In Bureaucracy, Law Enforcement, Politics, Social commentary on January 9, 2013 at 12:03 am

Remember Mike Stone, the no-nonsense homicide detective of the San Francisco Police Department?

Each week, he and his partner, Inspector Steve Keller, selflessly risked their lives battling criminals of all types–all to clean up “The Streets of San Francisco.”

Of course, the actors who played these giants of law enforcement–Karl Malden and Michael Douglas, respectively–never risked so much as a strained trigger finger.

Which gave them something in common with many of the men and women who run the real-life San Francisco Police Department today.

Consider: A friend of mine named Tom was a tenant in a San Francisco apartment complex owned by a notorious slumlord.

One July 2, he was assaulted by the often drunk, drug-abusing cretin who served as the building manager of the complex.  So he walked into his neighborhood police station and filled out a detailed report of the assault.

A few days later, realizing he had forgotten to add certain details the police might find important, Tom returned to the station.

But when he asked permission to add to the report, he made a discovery that left him surprised and outraged: Over the course of the July 4 holiday, the police had lost the original report he had filed!

Determined to not go through this experience again, he went home and typed up an even more detailed report.  Then he got online and looked up “San Francisco Police Department” on google.

The website for this agency listed the fax numbers to various high-ranking police officials–including its then-chief, George Gascón.

So Tom jotted down this number, then visited his local Kinko’s office.  For a small price he faxed his request for assistance directly to Chief Gascón.

The next night, two visitors knocked at his apartment door.  They turned out to be Inspectors for the SFPD.

As one of them reached into a briefcase to pull out a document, Tom noticed a copy of his faxed letter to Chief Gascón protruding from the briefcase.

The Inspector asked Tom if he wanted to sign a complaint against the building manager for assault.  Tom said yes, and he quickly did so.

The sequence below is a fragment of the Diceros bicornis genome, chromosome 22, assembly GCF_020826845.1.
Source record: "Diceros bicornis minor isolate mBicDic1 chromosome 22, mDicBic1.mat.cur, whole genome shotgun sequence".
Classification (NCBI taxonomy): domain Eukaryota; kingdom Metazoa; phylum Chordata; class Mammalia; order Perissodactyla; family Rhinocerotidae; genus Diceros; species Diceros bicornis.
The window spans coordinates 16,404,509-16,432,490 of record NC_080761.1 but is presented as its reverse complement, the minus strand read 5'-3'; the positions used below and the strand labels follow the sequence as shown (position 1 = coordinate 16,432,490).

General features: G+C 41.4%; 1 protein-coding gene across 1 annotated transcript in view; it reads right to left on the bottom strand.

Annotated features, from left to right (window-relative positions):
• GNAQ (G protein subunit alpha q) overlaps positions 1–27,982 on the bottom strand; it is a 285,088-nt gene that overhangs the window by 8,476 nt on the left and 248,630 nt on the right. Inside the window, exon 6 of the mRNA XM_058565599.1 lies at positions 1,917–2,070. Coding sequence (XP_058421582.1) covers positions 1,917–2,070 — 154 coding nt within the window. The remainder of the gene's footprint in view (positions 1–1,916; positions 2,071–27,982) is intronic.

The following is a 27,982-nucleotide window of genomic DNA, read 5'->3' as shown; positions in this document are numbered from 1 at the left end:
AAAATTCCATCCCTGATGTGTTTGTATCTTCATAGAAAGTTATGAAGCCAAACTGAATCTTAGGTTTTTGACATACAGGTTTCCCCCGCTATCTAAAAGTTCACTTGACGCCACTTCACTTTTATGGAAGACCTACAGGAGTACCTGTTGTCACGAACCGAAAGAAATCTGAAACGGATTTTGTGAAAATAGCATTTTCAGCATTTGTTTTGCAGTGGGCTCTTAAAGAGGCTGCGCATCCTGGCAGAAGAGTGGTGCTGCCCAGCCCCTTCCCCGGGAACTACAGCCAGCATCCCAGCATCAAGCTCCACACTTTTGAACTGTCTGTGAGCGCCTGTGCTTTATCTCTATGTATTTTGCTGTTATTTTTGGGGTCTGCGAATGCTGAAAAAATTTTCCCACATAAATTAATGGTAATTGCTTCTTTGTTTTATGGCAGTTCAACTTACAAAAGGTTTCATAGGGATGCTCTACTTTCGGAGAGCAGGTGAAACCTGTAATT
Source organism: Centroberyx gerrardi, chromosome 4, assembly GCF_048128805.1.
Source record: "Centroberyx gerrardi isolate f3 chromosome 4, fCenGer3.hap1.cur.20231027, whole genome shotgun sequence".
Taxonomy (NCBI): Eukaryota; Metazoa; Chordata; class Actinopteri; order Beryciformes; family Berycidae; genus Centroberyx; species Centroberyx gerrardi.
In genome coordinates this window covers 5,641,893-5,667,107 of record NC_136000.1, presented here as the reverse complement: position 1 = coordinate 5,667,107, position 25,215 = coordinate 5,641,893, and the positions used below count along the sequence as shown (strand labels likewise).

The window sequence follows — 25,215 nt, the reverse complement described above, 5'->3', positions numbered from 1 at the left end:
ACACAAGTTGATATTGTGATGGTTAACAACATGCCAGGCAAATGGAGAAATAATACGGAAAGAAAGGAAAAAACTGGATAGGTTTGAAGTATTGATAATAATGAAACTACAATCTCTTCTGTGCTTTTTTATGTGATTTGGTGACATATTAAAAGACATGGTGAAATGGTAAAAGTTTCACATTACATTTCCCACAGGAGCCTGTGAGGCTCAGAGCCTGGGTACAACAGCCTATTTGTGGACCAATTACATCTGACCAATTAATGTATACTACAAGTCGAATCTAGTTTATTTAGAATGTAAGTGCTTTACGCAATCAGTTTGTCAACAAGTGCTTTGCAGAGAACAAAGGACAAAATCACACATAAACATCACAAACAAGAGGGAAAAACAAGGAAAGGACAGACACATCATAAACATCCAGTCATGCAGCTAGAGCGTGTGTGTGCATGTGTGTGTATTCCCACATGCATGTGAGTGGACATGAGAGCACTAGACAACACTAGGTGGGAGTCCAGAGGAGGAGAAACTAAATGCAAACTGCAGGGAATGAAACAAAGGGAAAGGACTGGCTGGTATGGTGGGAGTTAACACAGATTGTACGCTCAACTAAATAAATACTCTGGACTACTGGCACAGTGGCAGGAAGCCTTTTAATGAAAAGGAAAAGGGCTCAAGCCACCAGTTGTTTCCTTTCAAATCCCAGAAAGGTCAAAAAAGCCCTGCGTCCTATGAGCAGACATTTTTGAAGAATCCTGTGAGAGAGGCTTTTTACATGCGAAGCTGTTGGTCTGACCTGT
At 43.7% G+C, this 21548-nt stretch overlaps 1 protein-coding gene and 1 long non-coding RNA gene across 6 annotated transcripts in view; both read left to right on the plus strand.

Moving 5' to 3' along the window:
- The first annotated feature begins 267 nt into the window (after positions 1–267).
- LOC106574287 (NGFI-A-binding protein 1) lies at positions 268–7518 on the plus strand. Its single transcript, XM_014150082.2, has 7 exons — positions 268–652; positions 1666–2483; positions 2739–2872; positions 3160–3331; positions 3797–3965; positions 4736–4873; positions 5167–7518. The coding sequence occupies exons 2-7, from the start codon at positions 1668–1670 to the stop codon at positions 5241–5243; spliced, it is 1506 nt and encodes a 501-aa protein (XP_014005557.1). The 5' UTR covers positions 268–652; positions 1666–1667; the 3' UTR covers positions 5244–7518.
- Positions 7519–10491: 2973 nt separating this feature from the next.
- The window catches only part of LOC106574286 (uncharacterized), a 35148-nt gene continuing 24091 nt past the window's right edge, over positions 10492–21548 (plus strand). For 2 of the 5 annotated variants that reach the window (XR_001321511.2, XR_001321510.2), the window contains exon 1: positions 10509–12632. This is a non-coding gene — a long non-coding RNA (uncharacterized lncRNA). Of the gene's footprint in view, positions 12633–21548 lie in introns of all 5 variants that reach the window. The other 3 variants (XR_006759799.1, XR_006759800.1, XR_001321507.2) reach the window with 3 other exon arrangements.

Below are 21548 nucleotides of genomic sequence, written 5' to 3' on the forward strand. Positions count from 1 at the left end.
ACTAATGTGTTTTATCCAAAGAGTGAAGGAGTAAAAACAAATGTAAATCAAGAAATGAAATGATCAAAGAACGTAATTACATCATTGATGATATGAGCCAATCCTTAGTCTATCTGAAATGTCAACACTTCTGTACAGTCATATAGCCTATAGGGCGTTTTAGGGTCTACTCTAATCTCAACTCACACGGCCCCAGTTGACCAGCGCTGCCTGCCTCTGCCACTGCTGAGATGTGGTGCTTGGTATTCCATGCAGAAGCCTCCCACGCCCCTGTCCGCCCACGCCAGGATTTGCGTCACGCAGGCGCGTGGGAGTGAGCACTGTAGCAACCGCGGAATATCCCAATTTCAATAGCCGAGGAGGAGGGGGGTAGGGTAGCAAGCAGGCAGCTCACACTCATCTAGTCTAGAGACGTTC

But even though he had finally gotten the attention of the police department, this did not win him any help from the local District Attorney’s office.

The agency decided that a mere assault on a mere tenant by a slumlord’s building manager was not worth holding the manager–and landlord–accountable.

At that time, Kamala Harris was the D.A.  Among her priorities had been creating a secret program to allow even convicted illegal aliens to stay out of prison.

The program, Back on Track, did so by training them for jobs they couldn’t legally hold.

Click here: San Francisco D.A.’s program trained illegal immigrants for jobs they couldn’t legally hold – Los Angeles Times

Certainly it was more important to Harris to prevent violence-committing illegal aliens from going to prison than protecting the lives of law-abiding San Franciscans.

Harris has since won election to California Attorney General.

One of the many crimes that Detectives Stone and Killer relentlessly attacked was that of drug-dealing.  But today’s SFPD has essentially sworn off enforcement of the anti-drug laws.

Today, whole apartment complexes are awash in drug-usage and -dealing.  One such complex, located in the Tenderloin, has enough activity going to give Walgreen’s a serious run for its money.

In 2002, the San Francisco Chronicle ran a blistering series of investigative articles about the SFPD.  Among its findings:

  • Violent criminals in San Francisco have a better chance of getting away with their crimes than predators in any other large American city.
  • Someone who is shot, treated at a hospital and then released is not guaranteed an investigation. 
  • “Unless we have a named suspect, we’re not going to assign the case.  The solvability is too low,” said SFPD Lt. Henry Hunter, the supervisor then overseeing investigations of serious assaults.
  • The assault victim must visit the Hall of Justice for a follow-up interview by an inspector. 
  • “If a person is just shot and they don’t come in, that won’t be assigned necessarily,” Hunter said. “Even if a person comes in, it doesn’t mean it’s going to be assigned.”
  • The department’s inspectors investigate only the most egregious or easiest to solve violent crimes.
  • Most investigations are done by phone, with inspectors seldom leaving the office.
  • Under a formal agreement with the Police Officers Association–the police union–key investigative positions are filled on the basis of time that applicants spend on a signup list, not on demonstrated ability.
  • According to FBI criteria for clearance rates, police simply need to make an arrest to claim a crime as “solved” or “cleared.” It ­doesn’t matter what happens in court.

During the last 10 years, little has changed at the SFPD.  And little is likely to–for the better.

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